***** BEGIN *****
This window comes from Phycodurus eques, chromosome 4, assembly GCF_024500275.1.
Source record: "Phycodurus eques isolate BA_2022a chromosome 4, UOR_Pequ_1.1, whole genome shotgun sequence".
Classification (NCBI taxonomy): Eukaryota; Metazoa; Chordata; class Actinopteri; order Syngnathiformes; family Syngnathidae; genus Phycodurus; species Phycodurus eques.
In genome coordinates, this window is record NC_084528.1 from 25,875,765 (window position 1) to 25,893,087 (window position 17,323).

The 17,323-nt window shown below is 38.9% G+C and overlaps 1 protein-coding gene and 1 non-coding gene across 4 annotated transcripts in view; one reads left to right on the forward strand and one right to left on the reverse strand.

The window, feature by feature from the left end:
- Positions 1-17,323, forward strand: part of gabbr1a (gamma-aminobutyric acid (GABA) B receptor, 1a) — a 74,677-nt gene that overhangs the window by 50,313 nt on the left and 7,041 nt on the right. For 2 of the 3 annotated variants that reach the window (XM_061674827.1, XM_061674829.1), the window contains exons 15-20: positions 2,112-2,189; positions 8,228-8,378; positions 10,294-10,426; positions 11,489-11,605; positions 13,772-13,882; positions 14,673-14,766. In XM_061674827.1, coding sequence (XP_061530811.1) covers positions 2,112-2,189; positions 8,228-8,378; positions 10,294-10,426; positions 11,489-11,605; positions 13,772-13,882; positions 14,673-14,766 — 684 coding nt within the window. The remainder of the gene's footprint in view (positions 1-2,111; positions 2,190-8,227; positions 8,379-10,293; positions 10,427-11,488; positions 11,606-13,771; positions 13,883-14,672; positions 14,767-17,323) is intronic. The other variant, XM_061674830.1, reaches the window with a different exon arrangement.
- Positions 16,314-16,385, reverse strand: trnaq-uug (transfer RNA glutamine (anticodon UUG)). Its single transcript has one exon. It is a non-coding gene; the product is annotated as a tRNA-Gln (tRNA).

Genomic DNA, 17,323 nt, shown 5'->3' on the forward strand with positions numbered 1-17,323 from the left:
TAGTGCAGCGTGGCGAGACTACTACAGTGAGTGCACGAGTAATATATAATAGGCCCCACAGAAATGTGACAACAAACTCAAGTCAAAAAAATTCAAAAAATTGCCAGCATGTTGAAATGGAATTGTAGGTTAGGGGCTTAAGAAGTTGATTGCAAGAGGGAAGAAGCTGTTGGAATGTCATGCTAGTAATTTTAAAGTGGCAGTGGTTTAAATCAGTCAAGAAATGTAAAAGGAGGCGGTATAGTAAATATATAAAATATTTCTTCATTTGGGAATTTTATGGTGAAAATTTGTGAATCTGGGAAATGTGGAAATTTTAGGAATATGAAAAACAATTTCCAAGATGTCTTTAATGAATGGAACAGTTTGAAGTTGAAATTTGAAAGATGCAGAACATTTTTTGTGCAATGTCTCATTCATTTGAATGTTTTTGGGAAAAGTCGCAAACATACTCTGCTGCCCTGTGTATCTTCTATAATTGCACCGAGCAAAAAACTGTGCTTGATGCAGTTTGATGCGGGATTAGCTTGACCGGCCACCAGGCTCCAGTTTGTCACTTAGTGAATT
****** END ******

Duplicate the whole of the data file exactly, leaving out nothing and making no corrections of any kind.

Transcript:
This window comes from Phycodurus eques, chromosome 4, assembly GCF_024500275.1.
Source record: "Phycodurus eques isolate BA_2022a chromosome 4, UOR_Pequ_1.1, whole genome shotgun sequence".
Classification (NCBI taxonomy): Eukaryota; Metazoa; Chordata; class Actinopteri; order Syngnathiformes; family Syngnathidae; genus Phycodurus; species Phycodurus eques.
In genome coordinates, this window is record NC_084528.1 from 25,875,765 (window position 1) to 25,893,087 (window position 17,323).

The 17,323-nt window shown below is 38.9% G+C and overlaps 1 protein-coding gene and 1 non-coding gene across 4 annotated transcripts in view; one reads left to right on the forward strand and one right to left on the reverse strand.

The window, feature by feature from the left end:
- Positions 1-17,323, forward strand: part of gabbr1a (gamma-aminobutyric acid (GABA) B receptor, 1a) — a 74,677-nt gene that overhangs the window by 50,313 nt on the left and 7,041 nt on the right. For 2 of the 3 annotated variants that reach the window (XM_061674827.1, XM_061674829.1), the window contains exons 15-20: positions 2,112-2,189; positions 8,228-8,378; positions 10,294-10,426; positions 11,489-11,605; positions 13,772-13,882; positions 14,673-14,766. In XM_061674827.1, coding sequence (XP_061530811.1) covers positions 2,112-2,189; positions 8,228-8,378; positions 10,294-10,426; positions 11,489-11,605; positions 13,772-13,882; positions 14,673-14,766 — 684 coding nt within the window. The remainder of the gene's footprint in view (positions 1-2,111; positions 2,190-8,227; positions 8,379-10,293; positions 10,427-11,488; positions 11,606-13,771; positions 13,883-14,672; positions 14,767-17,323) is intronic. The other variant, XM_061674830.1, reaches the window with a different exon arrangement.
- Positions 16,314-16,385, reverse strand: trnaq-uug (transfer RNA glutamine (anticodon UUG)). Its single transcript has one exon. It is a non-coding gene; the product is annotated as a tRNA-Gln (tRNA).

Genomic DNA, 17,323 nt, shown 5'->3' on the forward strand with positions numbered 1-17,323 from the left:
TAGTGCAGCGTGGCGAGACTACTACAGTGAGTGCACGAGTAATATATAATAGGCCCCACAGAAATGTGACAACAAACTCAAGTCAAAAAAATTCAAAAAATTGCCAGCATGTTGAAATGGAATTGTAGGTTAGGGGCTTAAGAAGTTGATTGCAAGAGGGAAGAAGCTGTTGGAATGTCATGCTAGTAATTTTAAAGTGGCAGTGGTTTAAATCAGTCAAGAAATGTAAAAGGAGGCGGTATAGTAAATATATAAAATATTTCTTCATTTGGGAATTTTATGGTGAAAATTTGTGAATCTGGGAAATGTGGAAATTTTAGGAATATGAAAAACAATTTCCAAGATGTCTTTAATGAATGGAACAGTTTGAAGTTGAAATTTGAAAGATGCAGAACATTTTTTGTGCAATGTCTCATTCATTTGAATGTTTTTGGGAAAAGTCGCAAACATACTCTGCTGCCCTGTGTATCTTCTATAATTGCACCGAGCAAAAAACTGTGCTTGATGCAGTTTGATGCGGGATTAGCTTGACCGGCCACCAGGCTCCAGTTTGTCACTTAGTGAATT